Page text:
Bitcoin and its users employ a variety of obfuscation techniques to increase their financial privacy. We visualize a representative selection of these techniques in Figure 1 based on their time of invention/creation and our assessment of their similarity to obfuscation vs. cryptography. We make several observations. First, techniques used in Bitcoin predominantly fall into obfuscation, with stronger techniques being used exclusively in alternative cryptocurrencies (altcoins). Second, there is a trend towards stronger techniques over time, perhaps due to a growing interest in privacy and to the greater difficulty of developing cryptographic techniques. Third, obfuscation techniques proposed at later points in time are seeing less adoption, arguably a result of their increased complexity and need for coordination among participants (Möser & Böhme 2017).
HSBC aims to shift $20 billion worth of assets to a new blockchain-based custody platform by March, in one of the biggest deployments yet of the widely-hyped but still unproven technology by a global bank.
The platform, known as Digital Vault, will give investors real-time access to records of securities bought on private markets, HSBC (HSBA.L) told Reuters, and seeks to capitalize on booming interest in such investments by yield-hungry investors.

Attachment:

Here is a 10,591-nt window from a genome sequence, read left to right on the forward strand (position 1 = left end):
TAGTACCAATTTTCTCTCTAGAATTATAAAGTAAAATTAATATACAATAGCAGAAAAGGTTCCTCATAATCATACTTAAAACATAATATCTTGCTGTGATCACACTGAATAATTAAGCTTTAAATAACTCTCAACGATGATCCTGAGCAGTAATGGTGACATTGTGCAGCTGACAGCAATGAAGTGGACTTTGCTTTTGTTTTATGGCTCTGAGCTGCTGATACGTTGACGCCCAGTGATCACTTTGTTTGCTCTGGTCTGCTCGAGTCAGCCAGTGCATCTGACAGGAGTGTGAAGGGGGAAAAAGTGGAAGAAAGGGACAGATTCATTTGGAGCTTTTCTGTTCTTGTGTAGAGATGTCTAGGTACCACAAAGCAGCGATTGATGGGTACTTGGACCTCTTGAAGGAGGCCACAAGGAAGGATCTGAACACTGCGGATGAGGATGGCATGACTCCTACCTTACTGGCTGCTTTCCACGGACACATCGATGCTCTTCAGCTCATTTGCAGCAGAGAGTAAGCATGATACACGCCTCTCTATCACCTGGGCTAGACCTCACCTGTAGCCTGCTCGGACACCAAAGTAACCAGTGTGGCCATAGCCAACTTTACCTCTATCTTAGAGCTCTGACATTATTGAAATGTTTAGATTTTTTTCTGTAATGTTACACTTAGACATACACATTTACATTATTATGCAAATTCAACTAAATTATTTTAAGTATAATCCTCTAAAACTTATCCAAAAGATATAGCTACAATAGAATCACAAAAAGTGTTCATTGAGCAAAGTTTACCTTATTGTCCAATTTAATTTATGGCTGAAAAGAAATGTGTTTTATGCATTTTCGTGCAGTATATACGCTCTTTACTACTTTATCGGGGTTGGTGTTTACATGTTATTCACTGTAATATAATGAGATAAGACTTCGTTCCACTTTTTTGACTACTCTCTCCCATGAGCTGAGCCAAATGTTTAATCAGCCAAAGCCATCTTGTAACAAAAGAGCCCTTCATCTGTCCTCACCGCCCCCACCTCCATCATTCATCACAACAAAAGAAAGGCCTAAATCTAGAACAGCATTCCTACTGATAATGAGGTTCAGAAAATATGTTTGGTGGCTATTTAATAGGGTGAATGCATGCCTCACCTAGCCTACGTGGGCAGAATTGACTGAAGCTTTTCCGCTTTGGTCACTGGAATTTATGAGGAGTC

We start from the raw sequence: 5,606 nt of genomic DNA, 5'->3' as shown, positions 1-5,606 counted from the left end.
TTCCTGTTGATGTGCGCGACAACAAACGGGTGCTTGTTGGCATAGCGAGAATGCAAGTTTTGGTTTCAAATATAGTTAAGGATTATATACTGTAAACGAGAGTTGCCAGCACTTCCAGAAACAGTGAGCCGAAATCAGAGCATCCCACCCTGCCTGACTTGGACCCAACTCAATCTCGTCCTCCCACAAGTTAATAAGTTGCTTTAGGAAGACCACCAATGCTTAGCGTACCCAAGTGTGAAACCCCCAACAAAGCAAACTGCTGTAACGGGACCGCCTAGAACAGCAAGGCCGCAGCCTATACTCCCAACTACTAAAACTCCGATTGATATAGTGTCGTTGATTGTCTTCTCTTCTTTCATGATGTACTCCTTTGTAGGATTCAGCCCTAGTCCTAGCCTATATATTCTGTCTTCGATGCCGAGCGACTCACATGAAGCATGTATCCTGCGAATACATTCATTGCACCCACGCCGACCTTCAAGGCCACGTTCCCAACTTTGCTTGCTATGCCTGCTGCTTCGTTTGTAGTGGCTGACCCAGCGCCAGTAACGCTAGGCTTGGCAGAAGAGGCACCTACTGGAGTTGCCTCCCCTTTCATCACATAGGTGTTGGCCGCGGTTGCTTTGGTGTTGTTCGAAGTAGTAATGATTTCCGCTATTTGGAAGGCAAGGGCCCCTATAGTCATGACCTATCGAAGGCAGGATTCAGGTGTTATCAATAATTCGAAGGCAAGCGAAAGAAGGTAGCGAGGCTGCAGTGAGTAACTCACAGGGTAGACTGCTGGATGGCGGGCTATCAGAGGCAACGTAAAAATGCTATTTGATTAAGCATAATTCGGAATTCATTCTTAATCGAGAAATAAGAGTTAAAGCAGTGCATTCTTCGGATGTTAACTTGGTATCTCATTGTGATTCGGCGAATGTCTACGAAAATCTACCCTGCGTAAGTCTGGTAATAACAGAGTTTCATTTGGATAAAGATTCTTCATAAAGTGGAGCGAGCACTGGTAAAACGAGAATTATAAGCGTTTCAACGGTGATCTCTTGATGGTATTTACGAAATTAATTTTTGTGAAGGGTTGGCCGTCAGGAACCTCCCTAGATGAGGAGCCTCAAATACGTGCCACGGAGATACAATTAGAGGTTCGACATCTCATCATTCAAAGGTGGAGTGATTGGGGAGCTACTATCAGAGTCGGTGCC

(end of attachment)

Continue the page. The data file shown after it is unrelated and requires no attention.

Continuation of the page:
2019 CIGI-Ipsos Global Survey Highlights 1. Social media companies were second only to cyber criminals when it came to fueling online distrust.75% say social media companies are responsible for their online distrust In the 2019 survey, social media companies emerged as the leading source of user distrust in the internet — surpassed only by cybercriminals — with 75% of those surveyed citing Facebook, Twitter and other social media platforms as contributing to their lack of trust. People from Canada and Great Britain, at 89%, were the most likely to point to social media as a source of their distrust, followed by Nigeria (88%), the United States (87%) and Australia (83%). People from Japan (49%), Tunisia (60%), Hong Kong (63%) and Korea (64%) were the least likely to do so. Almost nine in ten (88%) North Americans who distrust the Internet cited social media as responsible for their distrust, the highest proportion out of all regions surveyed. While cybercriminals, cited by 81%, remained the leading source of internet distrust, a majority in all regions (62% globally) indicated that a lack of internet security was also a significant factor — up significantly from 48% in 2018. 2. More than half of those concerned about their online privacy say they’re more concerned than they were a year ago.53% are more concerned about their online privacy than they were a year ago Eight out of 10 (78%) people surveyed were concerned about their online privacy, with over half (53%) more concerned than they were a year ago, marking the fifth year in a row that a majority of those surveyed say they feel more concerned about their online privacy than the previous year. Fewer than half (48%) believe their government does enough to safeguard their online data and personal information, with the lowest confidence levels in North America (38%) and the G-8 countries (39%). Citizens around the world are increasingly viewing their own governments as a threat to their privacy online. In fact, more people attributed their online privacy concerns to domestic governments (66%) — a majority in nearly every region surveyed — than to foreign governments (61%). While 73% said they wanted their online data and personal information to be stored in their own country, majorities in Hong Kong (62%), Indonesia (58%), Egypt (58%), India (57%), Brazil (54%), and Mexico (51%) said they wanted their online data and personal information stored outside of their country. In contrast, only 23% of North Americans, 35% of Europeans and 32% of those in G-8 countries shared this sentiment. 3. A majority admit to falling for fake news at least once — citing Facebook as the leading source — and want both governments and social media companies to take action.86% have fallen for fake news at least once 86% said they had fallen for fake news at least once, with 44% saying they sometimes or frequently did. Only 14% said they had “never” been duped by fake news. Facebook was the most commonly cited source of fake news, with 77% of Facebook users saying they had personally seen fake news there, followed by 62% of Twitter users and 74% of social media users in general. 10% of Twitter users said they had closed their Twitter account in the past year as a direct result of fake news, while 9% of Facebook users reported doing the same. One-third (35%) pointed to the United States as the country most responsible for the disruptive effect of fake news in their country, trailed significantly by Russia (12%) and China (9%). Notably, internet users in Canada (59%), Turkey (59%) and the United States itself (57%) were most likely to say that the United States is most responsible for the disruptive effect of fake news in their own country, while users in Great Britain (40%) and Poland (35%) were most likely to point to Russia, and users in Hong Kong (39%), Japan (38%) and India (29%) were most likely to blame China. A majority of internet users around the globe support all efforts that governments and internet companies could take to combat fake news, from social media and video sharing platforms deleting fake news posts and videos (85%) and accounts (84%) to the adoption of automated approaches to content removal (79%) and government censorship of online content (61%). 4. Distrust in the internet is causing people to change the way they behave online.49% say their distrust has led them to disclose less personal information online Nearly half (49%) of those surveyed said their distrust had caused them to disclose less personal information online, while 43% reported taking greater care to secure their devices and 39% said they were using the internet more selectively, among other precautions. Conversely, only a small percentage of people reported making use of more sophisticated tools — such as using more encryption (19%) or using technical tools like Tor (The Onion Router) or virtual private networks (VPNs) — to protect themselves online. 5